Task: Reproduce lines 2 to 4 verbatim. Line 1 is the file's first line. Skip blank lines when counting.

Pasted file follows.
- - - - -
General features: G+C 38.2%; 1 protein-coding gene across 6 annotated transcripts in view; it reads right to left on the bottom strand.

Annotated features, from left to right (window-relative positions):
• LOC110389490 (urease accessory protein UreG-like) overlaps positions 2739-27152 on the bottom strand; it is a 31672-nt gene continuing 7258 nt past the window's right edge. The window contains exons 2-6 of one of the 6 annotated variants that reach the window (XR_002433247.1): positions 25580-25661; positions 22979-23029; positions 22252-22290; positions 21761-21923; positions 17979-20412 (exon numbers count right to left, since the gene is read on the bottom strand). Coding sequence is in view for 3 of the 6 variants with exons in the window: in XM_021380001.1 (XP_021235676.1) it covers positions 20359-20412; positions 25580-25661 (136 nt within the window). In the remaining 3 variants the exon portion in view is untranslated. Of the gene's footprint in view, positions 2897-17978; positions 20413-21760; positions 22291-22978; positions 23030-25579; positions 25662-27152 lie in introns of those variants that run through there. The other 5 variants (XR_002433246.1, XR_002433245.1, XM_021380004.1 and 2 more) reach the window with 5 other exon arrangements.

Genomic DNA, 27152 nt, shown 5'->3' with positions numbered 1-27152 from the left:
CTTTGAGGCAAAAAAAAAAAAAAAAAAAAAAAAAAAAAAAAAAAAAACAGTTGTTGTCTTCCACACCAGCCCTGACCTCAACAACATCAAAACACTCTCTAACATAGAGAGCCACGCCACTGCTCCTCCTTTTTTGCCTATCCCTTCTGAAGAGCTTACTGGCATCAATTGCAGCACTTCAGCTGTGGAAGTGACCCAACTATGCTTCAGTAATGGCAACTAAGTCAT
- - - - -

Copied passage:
Annotated features, from left to right (window-relative positions):
• LOC110389490 (urease accessory protein UreG-like) overlaps positions 2739-27152 on the bottom strand; it is a 31672-nt gene continuing 7258 nt past the window's right edge. The window contains exons 2-6 of one of the 6 annotated variants that reach the window (XR_002433247.1): positions 25580-25661; positions 22979-23029; positions 22252-22290; positions 21761-21923; positions 17979-20412 (exon numbers count right to left, since the gene is read on the bottom strand). Coding sequence is in view for 3 of the 6 variants with exons in the window: in XM_021380001.1 (XP_021235676.1) it covers positions 20359-20412; positions 25580-25661 (136 nt within the window). In the remaining 3 variants the exon portion in view is untranslated. Of the gene's footprint in view, positions 2897-17978; positions 20413-21760; positions 22291-22978; positions 23030-25579; positions 25662-27152 lie in introns of those variants that run through there. The other 5 variants (XR_002433246.1, XR_002433245.1, XM_021380004.1 and 2 more) reach the window with 5 other exon arrangements.

Genomic DNA, 27152 nt, shown 5'->3' with positions numbered 1-27152 from the left: